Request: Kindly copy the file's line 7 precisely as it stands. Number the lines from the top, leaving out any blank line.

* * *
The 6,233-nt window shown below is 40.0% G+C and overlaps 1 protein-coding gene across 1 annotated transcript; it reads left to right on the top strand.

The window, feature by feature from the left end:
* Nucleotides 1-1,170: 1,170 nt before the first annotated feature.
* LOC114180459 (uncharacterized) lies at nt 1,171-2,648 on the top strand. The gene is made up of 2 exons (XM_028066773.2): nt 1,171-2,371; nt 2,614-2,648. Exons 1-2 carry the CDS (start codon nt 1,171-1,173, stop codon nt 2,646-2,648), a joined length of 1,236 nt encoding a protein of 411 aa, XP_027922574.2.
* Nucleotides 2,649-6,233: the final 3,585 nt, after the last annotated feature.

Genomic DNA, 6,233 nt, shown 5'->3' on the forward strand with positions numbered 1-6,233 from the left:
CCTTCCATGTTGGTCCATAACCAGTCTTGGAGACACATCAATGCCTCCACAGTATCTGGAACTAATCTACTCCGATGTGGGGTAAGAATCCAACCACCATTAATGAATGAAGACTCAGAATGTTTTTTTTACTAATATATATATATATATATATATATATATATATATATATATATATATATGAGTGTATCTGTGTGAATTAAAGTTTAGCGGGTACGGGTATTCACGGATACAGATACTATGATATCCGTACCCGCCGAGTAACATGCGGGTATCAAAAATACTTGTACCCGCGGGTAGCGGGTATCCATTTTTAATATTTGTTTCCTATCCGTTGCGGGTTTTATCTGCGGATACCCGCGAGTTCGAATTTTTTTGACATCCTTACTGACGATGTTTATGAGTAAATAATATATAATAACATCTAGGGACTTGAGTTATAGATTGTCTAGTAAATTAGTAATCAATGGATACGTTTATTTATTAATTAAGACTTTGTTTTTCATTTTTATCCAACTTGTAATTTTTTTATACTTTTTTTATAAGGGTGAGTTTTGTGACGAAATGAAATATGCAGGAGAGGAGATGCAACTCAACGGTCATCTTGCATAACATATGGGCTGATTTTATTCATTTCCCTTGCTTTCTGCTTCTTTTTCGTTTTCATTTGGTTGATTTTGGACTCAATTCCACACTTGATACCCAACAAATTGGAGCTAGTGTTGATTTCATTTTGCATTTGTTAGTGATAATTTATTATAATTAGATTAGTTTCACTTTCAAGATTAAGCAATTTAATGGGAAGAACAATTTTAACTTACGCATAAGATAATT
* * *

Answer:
CCTTCCATGTTGGTCCATAACCAGTCTTGGAGACACATCAATGCCTCCACAGTATCTGGAACTAATCTACTCCGATGTGGGGTAAGAATCCAACCACCATTAATGAATGAAGACTCAGAATGTTTTTTTTACTAATATATATATATATATATATATATATATATATATATATATATATATATGAGTGTATCTGTGTGAATTAAAGTTTAGCGGGTACGGGTATTCACGGATACAGATACTATGATATCCGTACCCGCCGAGTAACATGCGGGTATCAAAAATACTTGTACCCGCGGGTAGCGGGTATCCATTTTTAATATTTGTTTCCTATCCGTTGCGGGTTTTATCTGCGGATACCCGCGAGTTCGAATTTTTTTGACATCCTTACTGACGATGTTTATGAGTAAATAATATATAATAACATCTAGGGACTTGAGTTATAGATTGTCTAGTAAATTAGTAATCAATGGATACGTTTATTTATTAATTAAGACTTTGTTTTTCATTTTTATCCAACTTGTAATTTTTTTATACTTTTTTTATAAGGGTGAGTTTTGTGACGAAATGAAATATGCAGGAGAGGAGATGCAACTCAACGGTCATCTTGCATAACATATGGGCTGATTTTATTCATTTCCCTTGCTTTCTGCTTCTTTTTCGTTTTCATTTGGTTGATTTTGGACTCAATTCCACACTTGATACCCAACAAATTGGAGCTAGTGTTGATTTCATTTTGCATTTGTTAGTGATAATTTATTATAATTAGATTAGTTTCACTTTCAAGATTAAGCAATTTAATGGGAAGAACAATTTTAACTTACGCATAAGATAATT